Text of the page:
“In my room”, 2000.

© MIKA SPERLING

Church of the Frères-Prêcheurs, until August 28th.

MIDDLE FINGER Their names are Orlan, Cindy Sherman or Birgit Jürgenssen, they are famous, unknown or already forgotten… This “feminist avant-garde” presents more than 200 works by 71 artists from the Verbund collection in the Mécanique générale, in Vienna the Map of the correspondences between the works – even the redundancy, to better appreciate their universal and seminal character. Faces muzzled with needles and threads, skins tied or crucified on an ironing board, women grafted onto their hearth or wedding dress, prisoners of the frame from which they cannot escape, female puppets well manipulated, sex offerings. .. Often armed with the tools they were tied to, or with their own bodies to wage their struggles, these artists, carrying all the anger and current demands, denounce and pose sexism, sexual violence, inequalities patriarchal ideal in question. Better have a strong heart. A collective chapter as provocative, radical, modern and necessary as it is perfectly cleansing. No, no, nothing has changed… Theatrical version

Untitled, by Ana Mendieta, 1972.

Untitled, by Ana Mendieta, 1972.

© Ana Mendieta

“A feminist avant-garde. Photographs and Performances from the 1970s from the Verbund Collection” at the Mécanique générale, Parc des Ateliers, until September 25.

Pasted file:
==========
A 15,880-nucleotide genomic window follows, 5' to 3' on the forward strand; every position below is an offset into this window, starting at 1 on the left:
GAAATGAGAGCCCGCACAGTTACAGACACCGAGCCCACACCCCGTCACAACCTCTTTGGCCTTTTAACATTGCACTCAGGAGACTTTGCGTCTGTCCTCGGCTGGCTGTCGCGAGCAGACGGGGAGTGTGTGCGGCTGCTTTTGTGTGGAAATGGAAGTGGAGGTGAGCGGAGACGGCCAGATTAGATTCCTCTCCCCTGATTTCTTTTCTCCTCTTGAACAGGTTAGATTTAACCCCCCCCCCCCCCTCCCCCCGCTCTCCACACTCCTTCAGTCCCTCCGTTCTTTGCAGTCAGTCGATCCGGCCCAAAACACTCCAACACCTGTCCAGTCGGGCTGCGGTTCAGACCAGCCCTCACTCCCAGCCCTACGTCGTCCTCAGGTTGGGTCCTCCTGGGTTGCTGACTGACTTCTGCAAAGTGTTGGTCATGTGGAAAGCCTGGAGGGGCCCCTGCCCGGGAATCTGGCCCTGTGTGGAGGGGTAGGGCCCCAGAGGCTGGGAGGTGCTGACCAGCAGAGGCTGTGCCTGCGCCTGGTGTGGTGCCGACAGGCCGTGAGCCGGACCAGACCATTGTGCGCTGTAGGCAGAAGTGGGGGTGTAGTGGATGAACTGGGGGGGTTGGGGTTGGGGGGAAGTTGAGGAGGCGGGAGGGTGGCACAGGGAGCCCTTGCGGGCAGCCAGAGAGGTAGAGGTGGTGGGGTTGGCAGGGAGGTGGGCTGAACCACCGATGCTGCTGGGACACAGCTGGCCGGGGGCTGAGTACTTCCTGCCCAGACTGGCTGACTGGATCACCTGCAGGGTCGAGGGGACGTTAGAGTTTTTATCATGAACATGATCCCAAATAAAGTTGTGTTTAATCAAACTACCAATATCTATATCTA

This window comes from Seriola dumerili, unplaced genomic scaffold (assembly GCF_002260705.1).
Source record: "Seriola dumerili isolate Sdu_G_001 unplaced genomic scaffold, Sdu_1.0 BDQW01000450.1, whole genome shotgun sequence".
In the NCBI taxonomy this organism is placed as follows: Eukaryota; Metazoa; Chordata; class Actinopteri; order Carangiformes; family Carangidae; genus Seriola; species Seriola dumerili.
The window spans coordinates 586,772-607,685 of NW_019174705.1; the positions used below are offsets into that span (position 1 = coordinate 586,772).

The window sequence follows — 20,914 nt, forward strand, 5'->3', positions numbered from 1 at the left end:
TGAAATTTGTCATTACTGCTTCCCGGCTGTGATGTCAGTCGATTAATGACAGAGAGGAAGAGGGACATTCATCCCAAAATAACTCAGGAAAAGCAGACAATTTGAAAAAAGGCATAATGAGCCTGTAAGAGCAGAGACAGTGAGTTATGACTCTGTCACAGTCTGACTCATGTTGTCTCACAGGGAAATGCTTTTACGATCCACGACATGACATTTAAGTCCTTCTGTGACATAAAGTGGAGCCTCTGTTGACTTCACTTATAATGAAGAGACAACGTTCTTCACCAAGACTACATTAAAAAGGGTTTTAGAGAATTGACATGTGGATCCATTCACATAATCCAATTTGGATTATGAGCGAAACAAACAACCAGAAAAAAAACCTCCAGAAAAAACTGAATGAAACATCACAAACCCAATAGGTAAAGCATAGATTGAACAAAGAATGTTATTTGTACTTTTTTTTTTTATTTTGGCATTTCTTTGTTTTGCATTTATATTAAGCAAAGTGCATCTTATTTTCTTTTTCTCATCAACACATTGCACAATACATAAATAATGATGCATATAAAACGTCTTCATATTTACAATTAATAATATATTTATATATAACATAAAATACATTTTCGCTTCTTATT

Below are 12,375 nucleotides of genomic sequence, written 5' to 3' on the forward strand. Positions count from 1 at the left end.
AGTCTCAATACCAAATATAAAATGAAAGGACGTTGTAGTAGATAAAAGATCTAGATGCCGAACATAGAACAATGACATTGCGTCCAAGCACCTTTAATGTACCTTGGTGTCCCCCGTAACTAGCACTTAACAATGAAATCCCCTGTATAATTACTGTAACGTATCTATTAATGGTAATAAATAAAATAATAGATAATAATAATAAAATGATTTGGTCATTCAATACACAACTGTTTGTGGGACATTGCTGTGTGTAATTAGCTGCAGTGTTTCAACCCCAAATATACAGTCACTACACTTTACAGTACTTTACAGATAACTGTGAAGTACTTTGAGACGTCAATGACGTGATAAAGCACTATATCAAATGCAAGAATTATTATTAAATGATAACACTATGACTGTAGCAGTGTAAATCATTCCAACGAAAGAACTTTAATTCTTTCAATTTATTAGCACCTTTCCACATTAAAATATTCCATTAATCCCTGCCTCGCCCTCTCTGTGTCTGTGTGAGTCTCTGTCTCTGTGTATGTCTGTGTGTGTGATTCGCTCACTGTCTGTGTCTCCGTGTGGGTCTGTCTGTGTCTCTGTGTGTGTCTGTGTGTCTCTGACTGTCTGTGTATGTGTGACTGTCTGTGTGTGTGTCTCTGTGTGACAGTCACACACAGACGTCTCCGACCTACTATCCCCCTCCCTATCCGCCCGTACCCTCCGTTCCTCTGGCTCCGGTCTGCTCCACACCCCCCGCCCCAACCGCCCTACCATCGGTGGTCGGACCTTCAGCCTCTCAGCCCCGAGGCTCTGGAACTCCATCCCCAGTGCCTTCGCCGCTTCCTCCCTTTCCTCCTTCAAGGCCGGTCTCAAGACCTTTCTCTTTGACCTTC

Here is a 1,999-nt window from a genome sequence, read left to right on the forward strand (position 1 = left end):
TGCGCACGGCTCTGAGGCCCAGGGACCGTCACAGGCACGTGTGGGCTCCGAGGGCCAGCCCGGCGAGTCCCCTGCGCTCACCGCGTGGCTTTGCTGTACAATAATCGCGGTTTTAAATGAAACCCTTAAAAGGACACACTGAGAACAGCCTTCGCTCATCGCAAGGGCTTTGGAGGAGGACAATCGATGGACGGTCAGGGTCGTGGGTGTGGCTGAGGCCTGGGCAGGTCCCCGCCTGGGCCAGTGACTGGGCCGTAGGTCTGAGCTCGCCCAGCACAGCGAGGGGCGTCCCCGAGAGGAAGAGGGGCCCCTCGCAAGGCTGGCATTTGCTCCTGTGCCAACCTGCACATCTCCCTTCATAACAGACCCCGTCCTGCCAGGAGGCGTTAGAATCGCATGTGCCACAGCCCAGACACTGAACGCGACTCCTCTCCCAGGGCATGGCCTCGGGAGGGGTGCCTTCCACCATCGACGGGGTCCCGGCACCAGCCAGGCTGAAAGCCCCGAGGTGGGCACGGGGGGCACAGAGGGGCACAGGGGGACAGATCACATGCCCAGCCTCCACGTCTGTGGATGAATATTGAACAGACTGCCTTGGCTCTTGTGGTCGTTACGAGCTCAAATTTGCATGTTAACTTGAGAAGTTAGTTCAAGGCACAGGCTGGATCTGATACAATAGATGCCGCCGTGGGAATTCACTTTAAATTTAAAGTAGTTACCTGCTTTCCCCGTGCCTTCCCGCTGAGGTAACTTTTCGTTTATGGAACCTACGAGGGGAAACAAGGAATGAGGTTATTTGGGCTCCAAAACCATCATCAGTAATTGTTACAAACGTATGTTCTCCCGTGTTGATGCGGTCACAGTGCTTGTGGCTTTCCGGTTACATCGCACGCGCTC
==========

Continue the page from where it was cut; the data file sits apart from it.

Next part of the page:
THE BEAUTIFUL GREEN The planet is burning, ravaged by hyperconsumption and capitalism, the artists are hammering us. But two young French women manage to sidestep the platitudes of moralizing reporting to offer a different perspective on the climate catastrophe. Léa Habourdin hid her “anthotypes” behind shutters, prints made of chlorophyll, which has the peculiarity of rotating when exposed to light. “You can open these panels to see them and make them disappear a little more — or preserve them by not looking at them,” she warns. In the nave of the Trinitarian Church, Noémie Gouda asserts that the earth is a living organism with its own ‘geological time’, its permanent flow called ‘deep time’. His paintings, based on the art of trompe-l’oeil and optical tricks, question the possibility of renewal. KF

« Image forests.  Expanding worlds”, by Léa Habourdin, 2019-2022.

« Image forests. Expanding worlds”, by Léa Habourdin, 2019-2022.

© Lea Habourdin

Léa Habourdin, at La Croisière, until September 25th. Noémie Goudal, in the Trinity Church, until August 28th.

A HALF-TONE EDITION 2022 Christoph Wiesner, the new director of the Rencontres d’Arles, was keen to put youth back in the spotlight and give female production back its rightful place. After two years of pandemic, the first edition, entirely invented by Sam Stourdzé’s successor, is struggling to establish itself. No star or popular big show. Sharp, dogmatic programming that focuses heavily on documentaries and the past (the 1970s) or scans the horizon just to tell us it’s blocked (the destruction of the planet, racial and sexual discrimination, etc.). We come out of this 53rd season a little overwhelmed by the concepts and the sadness. Nostalgic for a time when content and form were accompanied by more brilliance and lightness. Fortunately, there is still some evidence and revelations with too few exceptions.